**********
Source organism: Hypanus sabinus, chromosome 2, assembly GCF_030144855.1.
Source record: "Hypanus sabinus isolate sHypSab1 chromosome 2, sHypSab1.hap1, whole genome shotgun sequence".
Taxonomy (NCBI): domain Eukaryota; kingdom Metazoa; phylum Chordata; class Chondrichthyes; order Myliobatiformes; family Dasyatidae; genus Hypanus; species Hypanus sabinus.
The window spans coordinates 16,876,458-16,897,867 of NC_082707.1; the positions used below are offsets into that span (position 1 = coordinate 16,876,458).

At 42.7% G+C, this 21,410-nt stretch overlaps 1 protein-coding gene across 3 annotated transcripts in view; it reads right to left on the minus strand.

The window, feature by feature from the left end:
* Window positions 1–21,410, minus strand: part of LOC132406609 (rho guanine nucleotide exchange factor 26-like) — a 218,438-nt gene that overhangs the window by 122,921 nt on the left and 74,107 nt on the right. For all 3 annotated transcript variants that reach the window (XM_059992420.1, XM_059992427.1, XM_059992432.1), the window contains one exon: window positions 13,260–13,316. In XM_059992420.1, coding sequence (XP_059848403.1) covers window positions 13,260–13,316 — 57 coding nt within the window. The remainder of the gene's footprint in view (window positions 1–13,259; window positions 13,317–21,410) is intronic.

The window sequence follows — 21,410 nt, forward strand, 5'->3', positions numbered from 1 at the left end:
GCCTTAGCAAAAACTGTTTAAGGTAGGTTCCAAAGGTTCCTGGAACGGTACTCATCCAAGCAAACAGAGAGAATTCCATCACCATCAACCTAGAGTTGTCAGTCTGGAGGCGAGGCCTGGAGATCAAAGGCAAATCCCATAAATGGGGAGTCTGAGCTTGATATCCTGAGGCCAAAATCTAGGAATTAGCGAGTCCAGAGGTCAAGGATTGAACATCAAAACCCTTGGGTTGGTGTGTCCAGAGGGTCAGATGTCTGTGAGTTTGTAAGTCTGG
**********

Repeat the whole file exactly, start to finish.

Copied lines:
Source organism: Hypanus sabinus, chromosome 2, assembly GCF_030144855.1.
Source record: "Hypanus sabinus isolate sHypSab1 chromosome 2, sHypSab1.hap1, whole genome shotgun sequence".
Taxonomy (NCBI): domain Eukaryota; kingdom Metazoa; phylum Chordata; class Chondrichthyes; order Myliobatiformes; family Dasyatidae; genus Hypanus; species Hypanus sabinus.
The window spans coordinates 16,876,458-16,897,867 of NC_082707.1; the positions used below are offsets into that span (position 1 = coordinate 16,876,458).

At 42.7% G+C, this 21,410-nt stretch overlaps 1 protein-coding gene across 3 annotated transcripts in view; it reads right to left on the minus strand.

The window, feature by feature from the left end:
* Window positions 1–21,410, minus strand: part of LOC132406609 (rho guanine nucleotide exchange factor 26-like) — a 218,438-nt gene that overhangs the window by 122,921 nt on the left and 74,107 nt on the right. For all 3 annotated transcript variants that reach the window (XM_059992420.1, XM_059992427.1, XM_059992432.1), the window contains one exon: window positions 13,260–13,316. In XM_059992420.1, coding sequence (XP_059848403.1) covers window positions 13,260–13,316 — 57 coding nt within the window. The remainder of the gene's footprint in view (window positions 1–13,259; window positions 13,317–21,410) is intronic.

The window sequence follows — 21,410 nt, forward strand, 5'->3', positions numbered from 1 at the left end:
GCCTTAGCAAAAACTGTTTAAGGTAGGTTCCAAAGGTTCCTGGAACGGTACTCATCCAAGCAAACAGAGAGAATTCCATCACCATCAACCTAGAGTTGTCAGTCTGGAGGCGAGGCCTGGAGATCAAAGGCAAATCCCATAAATGGGGAGTCTGAGCTTGATATCCTGAGGCCAAAATCTAGGAATTAGCGAGTCCAGAGGTCAAGGATTGAACATCAAAACCCTTGGGTTGGTGTGTCCAGAGGGTCAGATGTCTGTGAGTTTGTAAGTCTGG